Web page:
The four types of strings in the orchestra spend most of their time in different parts of the overall register. If you think about how the clefs work it becomes apparent. Think about where middle C is in the various clefs of the string instruments

Middle C for Violin

Now, as you can see the notation for the violin generally speakling is above middle C. The violin can actually only go as low as the G below middle C. So generally speaking everything above middle C.

The Viola, on the other hand, is notated in the Alt clef with Middle C being here.

Middle C for VIola

Now you can see that Viola can go pretty high but more so than the Violin centres around Middle C. The lowest note being the C below middle C.

The cello uses the bass clef and in this clef middle, C is here.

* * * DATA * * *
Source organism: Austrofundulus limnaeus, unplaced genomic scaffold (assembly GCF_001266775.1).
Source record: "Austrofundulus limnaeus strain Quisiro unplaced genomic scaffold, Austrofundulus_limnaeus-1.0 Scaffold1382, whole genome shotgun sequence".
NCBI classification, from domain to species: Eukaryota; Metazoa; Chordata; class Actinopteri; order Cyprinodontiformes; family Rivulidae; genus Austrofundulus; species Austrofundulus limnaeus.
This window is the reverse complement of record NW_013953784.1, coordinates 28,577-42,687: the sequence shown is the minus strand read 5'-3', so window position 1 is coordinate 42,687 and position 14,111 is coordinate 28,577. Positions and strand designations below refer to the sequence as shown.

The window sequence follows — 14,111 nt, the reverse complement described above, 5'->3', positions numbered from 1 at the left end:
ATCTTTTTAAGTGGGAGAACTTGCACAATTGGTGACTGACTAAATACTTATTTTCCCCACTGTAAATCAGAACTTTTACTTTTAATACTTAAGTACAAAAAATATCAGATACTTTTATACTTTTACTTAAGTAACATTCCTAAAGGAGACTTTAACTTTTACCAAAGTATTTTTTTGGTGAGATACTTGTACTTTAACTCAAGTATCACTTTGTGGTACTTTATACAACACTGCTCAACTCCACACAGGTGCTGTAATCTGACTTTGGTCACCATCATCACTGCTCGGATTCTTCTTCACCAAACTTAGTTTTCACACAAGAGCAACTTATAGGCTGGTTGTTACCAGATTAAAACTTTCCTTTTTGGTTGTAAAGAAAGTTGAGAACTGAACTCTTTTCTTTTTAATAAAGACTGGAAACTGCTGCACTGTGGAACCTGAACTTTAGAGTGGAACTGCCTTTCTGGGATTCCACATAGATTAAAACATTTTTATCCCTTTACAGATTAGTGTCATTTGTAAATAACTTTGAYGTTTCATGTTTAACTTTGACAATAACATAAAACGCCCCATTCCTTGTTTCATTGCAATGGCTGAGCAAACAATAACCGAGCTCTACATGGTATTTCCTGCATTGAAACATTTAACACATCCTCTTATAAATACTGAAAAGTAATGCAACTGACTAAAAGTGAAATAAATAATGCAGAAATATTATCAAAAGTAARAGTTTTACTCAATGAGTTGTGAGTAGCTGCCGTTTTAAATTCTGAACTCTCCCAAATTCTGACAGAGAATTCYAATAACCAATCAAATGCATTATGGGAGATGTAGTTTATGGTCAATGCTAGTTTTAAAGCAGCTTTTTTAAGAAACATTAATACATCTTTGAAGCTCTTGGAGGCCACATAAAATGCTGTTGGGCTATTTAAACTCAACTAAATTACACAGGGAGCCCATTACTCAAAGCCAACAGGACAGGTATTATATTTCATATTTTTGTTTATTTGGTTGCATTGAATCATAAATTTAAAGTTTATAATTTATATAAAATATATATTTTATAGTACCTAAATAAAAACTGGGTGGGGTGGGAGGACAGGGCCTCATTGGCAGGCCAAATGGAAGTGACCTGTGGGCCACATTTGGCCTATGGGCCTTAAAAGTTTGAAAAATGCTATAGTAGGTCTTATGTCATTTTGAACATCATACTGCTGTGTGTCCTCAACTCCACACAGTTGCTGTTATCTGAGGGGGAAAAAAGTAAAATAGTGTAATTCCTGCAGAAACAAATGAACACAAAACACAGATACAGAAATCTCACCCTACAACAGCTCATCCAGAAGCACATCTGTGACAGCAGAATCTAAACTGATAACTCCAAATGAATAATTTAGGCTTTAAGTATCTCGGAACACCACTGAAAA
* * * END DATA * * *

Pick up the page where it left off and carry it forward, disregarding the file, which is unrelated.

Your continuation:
Cello Middle C

Again the Cello can play quite high but it revolves much more on the octave below middle C. The lowest note being two octaves below middle C.

The double bass is notated in the same clef as the cello but is, in fact, a transposing instrument. The sound it produces is, in fact, a whole octave below the notes as notated.

The lowest note as notated is the below the staff on the bass clef but in fact what you hear when the double bass plays that note is a whole octave lower.

SO in closing there is nothing that prohibits the player from playing really high in what is considered the other instruments range but yes as a general rule of thumb the each have their own part in the various octaves in which they operate.


Yes, they are always part of an orchestra. A traditional orchestra will have

  • violins
    • 2nd violins
  • violas

  • cellos

  • basses They do not always have the same part as the violins.
  • 1
    This answer seems incomplete. I interpret the question to be asking if the viola part always doubles the violin part, and if not, what kind of part the violas would normally play. Apr 1, 2016 at 18:23